Just had another one of those moments where I really wasn’t thinking, then had to wonder why my code wasn’t working again. I had a very simple case where I needed a regex to match a character that was neither a word character or a space character. My fingers quickly typed:
And I then wondered why it didn’t work. For those not understanding that part, I basically was creating a character class that consisted of \W (non word chars) and \S (non space chars). What is different from that and what does work?
after all, in basic style, putting the caps char in a class \w vs. \W is just a negation, just like the ^ does inside a char class.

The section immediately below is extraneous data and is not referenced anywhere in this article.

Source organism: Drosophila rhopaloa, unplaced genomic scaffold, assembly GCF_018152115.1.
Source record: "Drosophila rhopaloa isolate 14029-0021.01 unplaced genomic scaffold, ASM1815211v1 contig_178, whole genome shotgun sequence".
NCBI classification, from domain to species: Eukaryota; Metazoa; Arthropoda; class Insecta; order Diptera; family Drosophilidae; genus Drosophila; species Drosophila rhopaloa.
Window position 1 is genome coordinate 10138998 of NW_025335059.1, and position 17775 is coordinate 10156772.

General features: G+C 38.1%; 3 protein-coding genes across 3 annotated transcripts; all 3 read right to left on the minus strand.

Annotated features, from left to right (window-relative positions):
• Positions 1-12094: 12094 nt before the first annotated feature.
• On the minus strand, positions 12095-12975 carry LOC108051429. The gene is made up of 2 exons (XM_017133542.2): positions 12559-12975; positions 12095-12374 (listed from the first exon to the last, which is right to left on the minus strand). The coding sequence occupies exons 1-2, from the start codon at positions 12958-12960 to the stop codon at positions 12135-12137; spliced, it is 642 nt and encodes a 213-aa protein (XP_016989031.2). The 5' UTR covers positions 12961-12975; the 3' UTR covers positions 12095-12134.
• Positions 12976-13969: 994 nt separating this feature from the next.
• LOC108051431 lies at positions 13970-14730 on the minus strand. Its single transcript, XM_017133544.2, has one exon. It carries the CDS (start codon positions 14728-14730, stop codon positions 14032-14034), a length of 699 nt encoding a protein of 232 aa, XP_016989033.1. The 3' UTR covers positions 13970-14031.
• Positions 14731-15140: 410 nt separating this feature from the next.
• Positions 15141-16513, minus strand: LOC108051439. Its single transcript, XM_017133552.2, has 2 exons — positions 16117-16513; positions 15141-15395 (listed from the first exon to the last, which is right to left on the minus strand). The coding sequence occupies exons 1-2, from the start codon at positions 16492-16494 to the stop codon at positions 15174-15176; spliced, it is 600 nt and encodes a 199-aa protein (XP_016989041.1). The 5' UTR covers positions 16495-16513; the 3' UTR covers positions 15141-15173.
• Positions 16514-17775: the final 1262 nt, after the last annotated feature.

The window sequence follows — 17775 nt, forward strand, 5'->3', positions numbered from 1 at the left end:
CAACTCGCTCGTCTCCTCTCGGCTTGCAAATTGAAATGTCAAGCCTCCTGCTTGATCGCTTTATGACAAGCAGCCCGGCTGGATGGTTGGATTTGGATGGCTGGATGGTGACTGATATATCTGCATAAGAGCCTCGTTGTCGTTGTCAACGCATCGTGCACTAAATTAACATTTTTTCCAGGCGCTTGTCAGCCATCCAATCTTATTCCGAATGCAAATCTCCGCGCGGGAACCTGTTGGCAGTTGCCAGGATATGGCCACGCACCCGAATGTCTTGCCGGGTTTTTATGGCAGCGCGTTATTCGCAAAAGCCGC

What happens is in how the regex engine defines a character class. What it’s really doing inside is creating a bitmap for that token. When creating it, the \W is expanded into those bits not in the word set. ^\w however puts in the word chars, and says, not them. With just one of these that would be fine, but when I added the second set, it busted, why?
When creating the bitmap with all the non word, and non space chars it blocked out some of the chars I really cared about. The way the cases are interpolated, the set’s were broken.
Thankfully I caught the problem quickly, but I could see how somebody could get rather confused about that.